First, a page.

While some of our California media have been distracted from health care issues in the last two days because of the big story–burning celebrity oceanfront mansions in Malibu!–the national news has taken note of Schwarzenegger’s plan.
What’s interesting, both in the state and national news, is how this debate is portrayed.
Media stories, which thrive on conflict, simply fall into old debates, even if they are not totally applicable.
One trope is to make this an illegal immigration story, even though it is a relatively small portion of the story. Undocumented immigrants are not anywhere close to being a majority of the uninsured, yet that get a disproportionate focus of media attention.
Many of the stories I’ve seen focus on the employer fee, with the predictable business/tax spin. The thing is, the employer fee is a real small part of this proposal. Most businesses provide 7-10% of payroll for health care… that’s far more than the 4% assessment, which is only levied, it seems, only if the employer is simply providing no coverage whatsoever. With 80% of employers being exempt for being too small, it also doesn’t touch those larger employers that may have many uninsured workers–since theyo impose signficant premium costs on their workers, or force workers to wait for a year or two to get coverage. I’ve seen lots of media stories where the businesses interviewed actually wouldn’t be impacted by the Governor’s proposal. The employer fee only raises $1 billion out of the $12 billion that is cited. Again, this gets disproportionate interest from the media, given its relatively meager scale.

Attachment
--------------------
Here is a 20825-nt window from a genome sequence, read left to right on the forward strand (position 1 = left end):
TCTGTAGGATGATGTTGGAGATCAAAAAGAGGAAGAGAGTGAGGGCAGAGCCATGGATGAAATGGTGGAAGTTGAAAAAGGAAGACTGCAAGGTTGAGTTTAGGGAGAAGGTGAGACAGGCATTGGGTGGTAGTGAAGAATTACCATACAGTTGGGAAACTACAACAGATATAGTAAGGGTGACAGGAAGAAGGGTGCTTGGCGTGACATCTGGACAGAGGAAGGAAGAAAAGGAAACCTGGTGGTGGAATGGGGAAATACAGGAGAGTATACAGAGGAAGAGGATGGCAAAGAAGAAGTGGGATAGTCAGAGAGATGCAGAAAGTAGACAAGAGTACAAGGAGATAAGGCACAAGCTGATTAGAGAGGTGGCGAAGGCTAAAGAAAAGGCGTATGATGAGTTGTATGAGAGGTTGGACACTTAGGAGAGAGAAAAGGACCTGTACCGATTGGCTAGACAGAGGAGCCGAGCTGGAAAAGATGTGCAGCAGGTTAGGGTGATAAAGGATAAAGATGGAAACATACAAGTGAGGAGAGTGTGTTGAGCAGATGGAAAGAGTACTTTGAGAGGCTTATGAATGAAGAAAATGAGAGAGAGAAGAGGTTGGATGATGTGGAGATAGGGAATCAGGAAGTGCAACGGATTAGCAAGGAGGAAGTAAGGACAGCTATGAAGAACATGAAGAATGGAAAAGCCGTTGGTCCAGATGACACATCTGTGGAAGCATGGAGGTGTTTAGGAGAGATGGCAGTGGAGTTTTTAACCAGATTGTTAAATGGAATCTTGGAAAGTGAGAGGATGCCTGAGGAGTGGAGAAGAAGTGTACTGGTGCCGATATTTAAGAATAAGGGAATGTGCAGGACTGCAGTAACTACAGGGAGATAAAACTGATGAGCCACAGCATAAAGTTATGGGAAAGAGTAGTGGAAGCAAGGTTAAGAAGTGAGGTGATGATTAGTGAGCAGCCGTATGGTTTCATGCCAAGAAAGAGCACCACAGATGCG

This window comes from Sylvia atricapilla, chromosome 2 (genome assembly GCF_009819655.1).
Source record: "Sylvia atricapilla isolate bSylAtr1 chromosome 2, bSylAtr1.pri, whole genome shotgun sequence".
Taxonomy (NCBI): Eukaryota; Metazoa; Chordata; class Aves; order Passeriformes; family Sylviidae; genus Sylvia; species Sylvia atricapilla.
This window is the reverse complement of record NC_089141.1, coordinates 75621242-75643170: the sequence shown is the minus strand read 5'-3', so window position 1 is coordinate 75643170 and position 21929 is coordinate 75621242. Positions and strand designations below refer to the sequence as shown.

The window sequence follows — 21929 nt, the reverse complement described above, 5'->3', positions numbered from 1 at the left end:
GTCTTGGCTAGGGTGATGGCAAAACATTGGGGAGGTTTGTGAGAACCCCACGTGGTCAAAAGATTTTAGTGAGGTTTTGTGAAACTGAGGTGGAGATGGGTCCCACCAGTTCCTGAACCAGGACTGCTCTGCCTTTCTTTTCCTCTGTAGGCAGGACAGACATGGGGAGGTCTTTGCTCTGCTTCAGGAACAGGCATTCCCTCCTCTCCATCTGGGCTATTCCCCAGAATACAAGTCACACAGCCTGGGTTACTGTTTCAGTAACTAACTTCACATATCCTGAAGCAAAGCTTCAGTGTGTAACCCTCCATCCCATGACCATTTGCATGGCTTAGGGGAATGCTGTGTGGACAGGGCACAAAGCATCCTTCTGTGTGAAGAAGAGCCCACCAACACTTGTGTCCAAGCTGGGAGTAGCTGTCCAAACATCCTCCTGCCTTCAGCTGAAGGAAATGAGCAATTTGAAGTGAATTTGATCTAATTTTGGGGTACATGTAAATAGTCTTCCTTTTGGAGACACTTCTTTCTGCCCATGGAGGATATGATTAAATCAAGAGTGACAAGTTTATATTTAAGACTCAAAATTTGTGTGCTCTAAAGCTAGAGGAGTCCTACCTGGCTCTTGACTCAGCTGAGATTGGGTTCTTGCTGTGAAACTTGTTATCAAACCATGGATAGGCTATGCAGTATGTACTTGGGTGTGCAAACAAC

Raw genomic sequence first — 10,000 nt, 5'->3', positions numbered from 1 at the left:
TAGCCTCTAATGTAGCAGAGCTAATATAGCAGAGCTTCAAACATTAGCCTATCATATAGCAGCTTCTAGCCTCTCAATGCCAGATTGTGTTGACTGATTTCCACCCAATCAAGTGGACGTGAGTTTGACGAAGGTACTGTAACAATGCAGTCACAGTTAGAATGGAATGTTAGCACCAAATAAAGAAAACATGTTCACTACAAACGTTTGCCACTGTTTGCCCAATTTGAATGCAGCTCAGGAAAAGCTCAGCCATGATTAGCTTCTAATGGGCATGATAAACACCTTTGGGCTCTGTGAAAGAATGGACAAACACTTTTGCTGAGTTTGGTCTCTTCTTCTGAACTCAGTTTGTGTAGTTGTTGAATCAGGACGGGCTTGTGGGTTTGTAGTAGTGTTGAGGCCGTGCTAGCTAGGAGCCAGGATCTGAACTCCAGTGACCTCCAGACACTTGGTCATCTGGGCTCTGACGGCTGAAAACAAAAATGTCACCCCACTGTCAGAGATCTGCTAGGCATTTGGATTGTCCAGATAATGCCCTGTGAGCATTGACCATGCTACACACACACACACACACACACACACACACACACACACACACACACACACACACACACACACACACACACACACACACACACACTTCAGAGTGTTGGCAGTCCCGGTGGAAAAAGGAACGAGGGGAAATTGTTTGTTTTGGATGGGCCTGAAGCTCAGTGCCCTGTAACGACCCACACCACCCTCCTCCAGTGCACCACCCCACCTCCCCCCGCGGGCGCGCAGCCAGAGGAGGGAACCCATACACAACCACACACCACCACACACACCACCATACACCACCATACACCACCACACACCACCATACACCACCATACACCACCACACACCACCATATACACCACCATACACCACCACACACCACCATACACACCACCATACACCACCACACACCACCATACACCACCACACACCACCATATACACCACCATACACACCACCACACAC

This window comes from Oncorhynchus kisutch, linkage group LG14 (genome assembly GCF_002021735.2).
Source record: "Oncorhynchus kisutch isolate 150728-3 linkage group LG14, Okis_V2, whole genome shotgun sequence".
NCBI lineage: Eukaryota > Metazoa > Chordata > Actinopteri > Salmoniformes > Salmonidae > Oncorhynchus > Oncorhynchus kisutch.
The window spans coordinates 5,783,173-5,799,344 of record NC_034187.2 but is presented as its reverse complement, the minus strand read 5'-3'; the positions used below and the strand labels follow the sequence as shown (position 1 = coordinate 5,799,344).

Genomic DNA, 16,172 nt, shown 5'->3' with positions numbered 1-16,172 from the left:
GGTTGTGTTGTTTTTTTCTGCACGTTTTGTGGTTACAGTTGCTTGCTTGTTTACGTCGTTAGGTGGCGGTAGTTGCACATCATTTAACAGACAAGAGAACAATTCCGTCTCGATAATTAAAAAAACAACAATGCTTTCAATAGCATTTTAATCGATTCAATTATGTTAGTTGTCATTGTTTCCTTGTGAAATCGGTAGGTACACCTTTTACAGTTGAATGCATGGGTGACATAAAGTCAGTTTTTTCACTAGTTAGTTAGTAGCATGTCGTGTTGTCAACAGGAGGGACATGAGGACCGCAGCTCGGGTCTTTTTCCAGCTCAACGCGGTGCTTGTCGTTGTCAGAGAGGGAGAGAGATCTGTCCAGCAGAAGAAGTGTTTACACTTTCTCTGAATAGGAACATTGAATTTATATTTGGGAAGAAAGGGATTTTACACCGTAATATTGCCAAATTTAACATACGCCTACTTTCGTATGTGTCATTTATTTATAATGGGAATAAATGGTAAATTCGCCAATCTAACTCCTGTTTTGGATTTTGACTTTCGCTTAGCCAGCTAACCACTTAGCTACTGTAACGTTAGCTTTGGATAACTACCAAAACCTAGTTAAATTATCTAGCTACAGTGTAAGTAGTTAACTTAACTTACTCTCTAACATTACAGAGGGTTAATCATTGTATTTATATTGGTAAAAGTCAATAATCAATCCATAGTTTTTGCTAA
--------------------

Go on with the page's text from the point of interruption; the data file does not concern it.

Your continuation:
Finally, a common media story is that “everybody gets a little, everybody gives a little,” of the stakeholders, including insurers, employers, doctors, hospitals, and individuals. In this context, any objection–like our opposition to the individual mandate–looks self-serving on behalf of who we represent.
Unlike those other “stakeholders,” consumer and community groups have been active proponents of many health care reform proposals–to cover workers, children, or all Californians–and all required some form of an individual contribution. But all the other “stakeholders” have their contributions capped with consideration for the ability to pay, and that’s why it falls short of “shared responsibility.”
But my main problem with the frame is that consumers are another interest group. My point is that “individuals,” whether as patients, workers, or the public, aren’t just “stakeholders.” No one would say that the system should be designed to primarily benefit insurers, hospitals, doctors, or employers.. everyone says that it should primarily benefit patients. In my mind, helping health care consumers is the entire point.
And despite the (relatively small and capped) contributions of other stakeholders, the Governor’s proposal shifts the most burden and financial risk onto the individual–especially those over 250% of the federal poverty level (roughly 25K for an individual; $50K for a family of four) who get very little help. They are forced to buy private coverage as individuals, without the market power of group purchasing, without subsidy, and with little guarantee of the quality of the coverage.
There’s a Sacramento game to watch about how the different interest groups fare, but at the end of the day, the question should be how Californians fare.